Advice for Planners Forced to Guess Who’s Coming to Dinner

Author: Convene Editors       


When an F&B event is included in an overall registration fee, navigating the guarantee can be difficult. Planners on the PCMA Catalyst forum offer their ideas.

PCMA’s Catalyst community offers members a platform to ask each other questions, share ideas, or, as the website says, “communicate and collaborate.” Each month Convene features some of the most popular topics in the forum. Here’s a sampling from a recent Catalyst discussion.

Is That a Yes?

“The meetings that I plan (for a primarily DoD/NASA audience and their contractors) start on Monday and usually end on Thursday night or Friday morning, though a lot of people may only attend for one to three days. When they register, we do ask them which days they are planning to attend meeting activities. Everyone pays the same registration fee regardless of how many days they’re there,” Shelley Cohen, meeting manager for JHU WSE Energetics Research Group, wrote to the PCMA Catalyst community. “We always have a networking event with a buffet dinner on Wednesday night, for which we have to give the guarantee on the preceding Friday by noon. This event is included with the registration fee that attendees pay because they’d most likely have to pay for it out of pocket if they had to buy a ticket and I guess the theory is that no one would attend in that case (this predates my time here). We ask them when they register if they are planning to attend this event. But since they are not purchasing a ticket, it probably comes as no surprise that those “yes” responses are not a 100-percent reliable predictor of our guarantee.

“Because the guarantee has already been given by the time the first attendees arrive for the meeting, we can’t do a ticket exchange as a predictor. My boss does not want to force people to commit by a certain date and after that tell them that they can’t attend the dinner, because she feels they’ve paid for it by way of their registration fee. We can’t move the event to Thursday evening since many people can’t justify another night of travel to stay for the event. Short of changing the event entirely (to maybe a Thursday breakfast or lunch), I’m stuck and struggling with the uncertainty of our current process.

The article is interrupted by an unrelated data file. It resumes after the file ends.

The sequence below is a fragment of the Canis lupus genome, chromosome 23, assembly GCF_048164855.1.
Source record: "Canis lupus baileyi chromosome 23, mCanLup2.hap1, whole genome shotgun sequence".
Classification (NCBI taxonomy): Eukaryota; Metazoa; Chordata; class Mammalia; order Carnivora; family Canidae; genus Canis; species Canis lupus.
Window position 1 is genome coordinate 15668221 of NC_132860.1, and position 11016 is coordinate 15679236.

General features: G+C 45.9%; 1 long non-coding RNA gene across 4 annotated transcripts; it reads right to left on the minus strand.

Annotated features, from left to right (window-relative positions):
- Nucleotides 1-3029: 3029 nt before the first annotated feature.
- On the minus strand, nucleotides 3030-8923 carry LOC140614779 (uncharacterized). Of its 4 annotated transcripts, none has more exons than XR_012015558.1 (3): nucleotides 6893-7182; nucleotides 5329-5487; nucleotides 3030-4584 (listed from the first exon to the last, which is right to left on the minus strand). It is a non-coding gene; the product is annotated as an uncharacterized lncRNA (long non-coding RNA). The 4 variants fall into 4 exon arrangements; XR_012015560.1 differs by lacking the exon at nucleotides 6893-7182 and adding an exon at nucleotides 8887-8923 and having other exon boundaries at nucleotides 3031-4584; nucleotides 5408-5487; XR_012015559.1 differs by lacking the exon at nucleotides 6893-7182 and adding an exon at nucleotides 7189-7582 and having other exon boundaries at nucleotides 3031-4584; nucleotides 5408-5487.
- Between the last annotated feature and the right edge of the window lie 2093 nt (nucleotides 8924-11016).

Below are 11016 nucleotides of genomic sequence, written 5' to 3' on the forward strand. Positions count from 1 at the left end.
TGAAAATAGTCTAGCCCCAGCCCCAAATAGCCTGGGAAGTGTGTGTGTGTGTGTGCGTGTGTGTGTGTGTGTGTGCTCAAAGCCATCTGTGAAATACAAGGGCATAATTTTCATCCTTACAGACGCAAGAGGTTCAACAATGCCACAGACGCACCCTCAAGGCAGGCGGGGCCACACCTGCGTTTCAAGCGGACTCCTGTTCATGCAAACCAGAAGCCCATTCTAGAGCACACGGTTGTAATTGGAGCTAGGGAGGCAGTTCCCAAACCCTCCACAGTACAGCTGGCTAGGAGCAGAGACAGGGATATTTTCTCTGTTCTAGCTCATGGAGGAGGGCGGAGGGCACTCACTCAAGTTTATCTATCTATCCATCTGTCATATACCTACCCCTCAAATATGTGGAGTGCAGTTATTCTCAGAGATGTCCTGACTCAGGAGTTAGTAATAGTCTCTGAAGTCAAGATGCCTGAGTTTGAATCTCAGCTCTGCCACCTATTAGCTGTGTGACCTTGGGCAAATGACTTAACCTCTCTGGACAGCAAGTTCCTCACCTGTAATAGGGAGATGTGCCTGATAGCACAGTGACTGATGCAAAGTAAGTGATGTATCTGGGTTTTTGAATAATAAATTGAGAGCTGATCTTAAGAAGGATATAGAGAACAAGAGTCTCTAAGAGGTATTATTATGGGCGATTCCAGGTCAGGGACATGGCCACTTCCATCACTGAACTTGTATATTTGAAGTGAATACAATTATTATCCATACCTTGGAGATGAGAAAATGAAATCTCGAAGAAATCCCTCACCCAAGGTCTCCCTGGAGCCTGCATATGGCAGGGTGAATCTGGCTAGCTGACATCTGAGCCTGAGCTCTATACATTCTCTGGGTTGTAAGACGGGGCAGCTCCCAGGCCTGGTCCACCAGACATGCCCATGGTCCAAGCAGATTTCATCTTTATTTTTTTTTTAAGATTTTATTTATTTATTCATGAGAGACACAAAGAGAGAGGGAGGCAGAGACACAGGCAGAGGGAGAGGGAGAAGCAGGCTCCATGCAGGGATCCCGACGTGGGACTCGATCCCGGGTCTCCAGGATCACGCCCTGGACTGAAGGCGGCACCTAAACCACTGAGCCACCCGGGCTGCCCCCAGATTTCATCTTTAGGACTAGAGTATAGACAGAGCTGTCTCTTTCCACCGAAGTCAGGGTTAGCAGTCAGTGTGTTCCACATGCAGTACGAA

“I’m curious if anyone else has found creative ways to get reliable numbers when tickets are not being sold, the event is included in registration, and a ticket exchange won’t work since the guarantee is due pre-meeting. I would love some suggestions. Thank you!”

I would collect as much data as I could from history in order to plot actual event attendance at this meal with the number that RSVP’d “yes” with overall event attendance. Hopefully, some trends will emerge, and you can at least guarantee, knowing you’ve looked at all the numbers!

Rachel Dillion, CMP, senior director, meetings & education, Sentergroup Inc.

One of our clients has a similar dinner. You didn’t mention if the dinner has a program associated with it; our client’s is simply a networking event. We loosely track attendance from year to year and use that as a starting point to plan for next year. We have found that only about 20 percent of attendees go. We don’t order a buffet menu, we order several carving stations of varying sizes supplemented with heavy appetizer stations, so there is something for everyone.

Melissa Ocampo, meeting manager, Murdoch, Walrath & Holmes

Can your room pick-up for the day of the event be a potential indicator of attendance for the dinner? I realize some could check out that morning and stay into the evening, but if there is large variance from the Tuesday versus Wednesday pick-up, possibly use that as one indicator.

As a former association planner, we had a similar dilemma for breakfast on the last event day, which was followed by a closing general session. Fortunately, we had a lot of history and always lowered our count by 10 percent. We never ran out of food!

Looking ahead, are you able to offer some kind of incentive for those that do attend the dinner and incorporate into your marketing? Maybe have a drawing at the dinner, for a free registration and/ or one free hotel night for next year’s event, or gift cards, etc.? We always had a great response when giving away free registrations, hotel nights, and gift cards.

Tammy Wightman, CMP, manager, global accounts, HelmsBriscoe

We used to have the same problem with our closing banquet until we started charging a nominal fee to attend. We charge $25-$50 per person to attend the dinner. This is a plated meal with an open bar and entertainment. It in no way covers the cost of our event but charging a small fee makes people think twice and ask themselves, “Am I really going to this?” I would suggest that you not only require them to check “yes” or “no,” but also put on a small fee to attend. If you have a cash bar, then you could give them two drink tickets for their small fee. When we implemented this practice, no one complained, people starting showing up, and we stopped wasting so much money.

Renee Hornsby, director of communications, National Hardwood Lumber Association

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